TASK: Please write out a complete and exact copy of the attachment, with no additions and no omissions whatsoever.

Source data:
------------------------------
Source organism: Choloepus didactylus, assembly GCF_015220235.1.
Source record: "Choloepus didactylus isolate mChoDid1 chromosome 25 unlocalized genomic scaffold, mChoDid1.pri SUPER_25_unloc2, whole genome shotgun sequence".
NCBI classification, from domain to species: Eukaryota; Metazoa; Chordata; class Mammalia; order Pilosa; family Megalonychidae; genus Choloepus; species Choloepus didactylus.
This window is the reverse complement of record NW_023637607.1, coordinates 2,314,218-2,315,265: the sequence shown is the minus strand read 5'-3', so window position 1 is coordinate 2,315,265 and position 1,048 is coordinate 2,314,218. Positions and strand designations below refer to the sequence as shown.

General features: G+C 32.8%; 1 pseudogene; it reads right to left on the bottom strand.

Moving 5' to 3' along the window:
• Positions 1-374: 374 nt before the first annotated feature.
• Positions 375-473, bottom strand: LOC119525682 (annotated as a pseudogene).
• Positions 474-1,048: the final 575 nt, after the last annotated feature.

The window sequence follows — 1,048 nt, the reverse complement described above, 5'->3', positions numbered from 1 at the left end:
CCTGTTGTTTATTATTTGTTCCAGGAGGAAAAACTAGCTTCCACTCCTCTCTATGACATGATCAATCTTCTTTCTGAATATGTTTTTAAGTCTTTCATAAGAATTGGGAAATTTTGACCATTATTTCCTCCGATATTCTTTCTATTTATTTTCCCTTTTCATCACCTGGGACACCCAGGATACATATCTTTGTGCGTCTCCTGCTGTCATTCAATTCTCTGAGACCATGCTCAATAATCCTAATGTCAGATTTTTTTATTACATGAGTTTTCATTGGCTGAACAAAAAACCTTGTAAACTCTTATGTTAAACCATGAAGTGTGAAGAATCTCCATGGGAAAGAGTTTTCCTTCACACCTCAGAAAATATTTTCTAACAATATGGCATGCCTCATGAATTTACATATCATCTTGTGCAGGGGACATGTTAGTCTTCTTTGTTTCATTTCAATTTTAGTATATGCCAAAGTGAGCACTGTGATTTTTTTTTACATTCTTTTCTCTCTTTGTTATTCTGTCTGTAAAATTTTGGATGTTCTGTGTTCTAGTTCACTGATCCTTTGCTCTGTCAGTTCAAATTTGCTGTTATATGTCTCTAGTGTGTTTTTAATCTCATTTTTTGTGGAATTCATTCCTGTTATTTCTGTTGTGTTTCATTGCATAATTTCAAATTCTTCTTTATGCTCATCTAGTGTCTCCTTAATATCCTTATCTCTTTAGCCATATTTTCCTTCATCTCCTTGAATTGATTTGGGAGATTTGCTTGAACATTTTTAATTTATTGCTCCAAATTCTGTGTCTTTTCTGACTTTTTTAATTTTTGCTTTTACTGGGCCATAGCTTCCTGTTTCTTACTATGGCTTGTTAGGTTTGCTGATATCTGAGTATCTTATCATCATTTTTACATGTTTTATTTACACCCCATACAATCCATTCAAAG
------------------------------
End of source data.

Source organism: Choloepus didactylus, assembly GCF_015220235.1.
Source record: "Choloepus didactylus isolate mChoDid1 chromosome 25 unlocalized genomic scaffold, mChoDid1.pri SUPER_25_unloc2, whole genome shotgun sequence".
NCBI classification, from domain to species: Eukaryota; Metazoa; Chordata; class Mammalia; order Pilosa; family Megalonychidae; genus Choloepus; species Choloepus didactylus.
This window is the reverse complement of record NW_023637607.1, coordinates 2,314,218-2,315,265: the sequence shown is the minus strand read 5'-3', so window position 1 is coordinate 2,315,265 and position 1,048 is coordinate 2,314,218. Positions and strand designations below refer to the sequence as shown.

General features: G+C 32.8%; 1 pseudogene; it reads right to left on the bottom strand.

Moving 5' to 3' along the window:
• Positions 1-374: 374 nt before the first annotated feature.
• Positions 375-473, bottom strand: LOC119525682 (annotated as a pseudogene).
• Positions 474-1,048: the final 575 nt, after the last annotated feature.

The window sequence follows — 1,048 nt, the reverse complement described above, 5'->3', positions numbered from 1 at the left end:
CCTGTTGTTTATTATTTGTTCCAGGAGGAAAAACTAGCTTCCACTCCTCTCTATGACATGATCAATCTTCTTTCTGAATATGTTTTTAAGTCTTTCATAAGAATTGGGAAATTTTGACCATTATTTCCTCCGATATTCTTTCTATTTATTTTCCCTTTTCATCACCTGGGACACCCAGGATACATATCTTTGTGCGTCTCCTGCTGTCATTCAATTCTCTGAGACCATGCTCAATAATCCTAATGTCAGATTTTTTTATTACATGAGTTTTCATTGGCTGAACAAAAAACCTTGTAAACTCTTATGTTAAACCATGAAGTGTGAAGAATCTCCATGGGAAAGAGTTTTCCTTCACACCTCAGAAAATATTTTCTAACAATATGGCATGCCTCATGAATTTACATATCATCTTGTGCAGGGGACATGTTAGTCTTCTTTGTTTCATTTCAATTTTAGTATATGCCAAAGTGAGCACTGTGATTTTTTTTTACATTCTTTTCTCTCTTTGTTATTCTGTCTGTAAAATTTTGGATGTTCTGTGTTCTAGTTCACTGATCCTTTGCTCTGTCAGTTCAAATTTGCTGTTATATGTCTCTAGTGTGTTTTTAATCTCATTTTTTGTGGAATTCATTCCTGTTATTTCTGTTGTGTTTCATTGCATAATTTCAAATTCTTCTTTATGCTCATCTAGTGTCTCCTTAATATCCTTATCTCTTTAGCCATATTTTCCTTCATCTCCTTGAATTGATTTGGGAGATTTGCTTGAACATTTTTAATTTATTGCTCCAAATTCTGTGTCTTTTCTGACTTTTTTAATTTTTGCTTTTACTGGGCCATAGCTTCCTGTTTCTTACTATGGCTTGTTAGGTTTGCTGATATCTGAGTATCTTATCATCATTTTTACATGTTTTATTTACACCCCATACAATCCATTCAAAG